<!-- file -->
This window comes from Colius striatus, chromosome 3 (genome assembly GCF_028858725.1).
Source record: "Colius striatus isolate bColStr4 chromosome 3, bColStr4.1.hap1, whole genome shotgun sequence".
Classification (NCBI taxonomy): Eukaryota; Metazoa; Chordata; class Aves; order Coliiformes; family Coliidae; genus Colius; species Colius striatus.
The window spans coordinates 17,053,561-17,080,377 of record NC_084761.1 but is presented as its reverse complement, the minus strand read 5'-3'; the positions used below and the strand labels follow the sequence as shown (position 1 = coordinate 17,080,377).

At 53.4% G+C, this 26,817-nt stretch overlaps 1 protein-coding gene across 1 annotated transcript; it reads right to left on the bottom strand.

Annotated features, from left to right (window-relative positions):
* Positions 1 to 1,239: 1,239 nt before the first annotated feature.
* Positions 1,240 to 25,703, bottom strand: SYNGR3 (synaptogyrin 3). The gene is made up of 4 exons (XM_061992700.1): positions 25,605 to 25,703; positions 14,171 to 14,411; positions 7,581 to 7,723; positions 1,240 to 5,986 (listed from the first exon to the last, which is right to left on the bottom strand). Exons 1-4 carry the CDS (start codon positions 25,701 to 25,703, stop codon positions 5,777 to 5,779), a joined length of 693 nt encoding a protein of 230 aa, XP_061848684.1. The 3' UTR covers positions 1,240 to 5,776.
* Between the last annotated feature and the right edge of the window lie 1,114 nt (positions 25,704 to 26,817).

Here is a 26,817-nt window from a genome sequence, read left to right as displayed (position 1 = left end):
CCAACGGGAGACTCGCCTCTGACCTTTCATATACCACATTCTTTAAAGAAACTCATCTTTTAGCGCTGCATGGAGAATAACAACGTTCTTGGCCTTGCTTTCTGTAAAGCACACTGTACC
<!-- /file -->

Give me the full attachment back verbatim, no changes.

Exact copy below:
This window comes from Colius striatus, chromosome 3 (genome assembly GCF_028858725.1).
Source record: "Colius striatus isolate bColStr4 chromosome 3, bColStr4.1.hap1, whole genome shotgun sequence".
Classification (NCBI taxonomy): Eukaryota; Metazoa; Chordata; class Aves; order Coliiformes; family Coliidae; genus Colius; species Colius striatus.
The window spans coordinates 17,053,561-17,080,377 of record NC_084761.1 but is presented as its reverse complement, the minus strand read 5'-3'; the positions used below and the strand labels follow the sequence as shown (position 1 = coordinate 17,080,377).

At 53.4% G+C, this 26,817-nt stretch overlaps 1 protein-coding gene across 1 annotated transcript; it reads right to left on the bottom strand.

Annotated features, from left to right (window-relative positions):
* Positions 1 to 1,239: 1,239 nt before the first annotated feature.
* Positions 1,240 to 25,703, bottom strand: SYNGR3 (synaptogyrin 3). The gene is made up of 4 exons (XM_061992700.1): positions 25,605 to 25,703; positions 14,171 to 14,411; positions 7,581 to 7,723; positions 1,240 to 5,986 (listed from the first exon to the last, which is right to left on the bottom strand). Exons 1-4 carry the CDS (start codon positions 25,701 to 25,703, stop codon positions 5,777 to 5,779), a joined length of 693 nt encoding a protein of 230 aa, XP_061848684.1. The 3' UTR covers positions 1,240 to 5,776.
* Between the last annotated feature and the right edge of the window lie 1,114 nt (positions 25,704 to 26,817).

Here is a 26,817-nt window from a genome sequence, read left to right as displayed (position 1 = left end):
CCAACGGGAGACTCGCCTCTGACCTTTCATATACCACATTCTTTAAAGAAACTCATCTTTTAGCGCTGCATGGAGAATAACAACGTTCTTGGCCTTGCTTTCTGTAAAGCACACTGTACC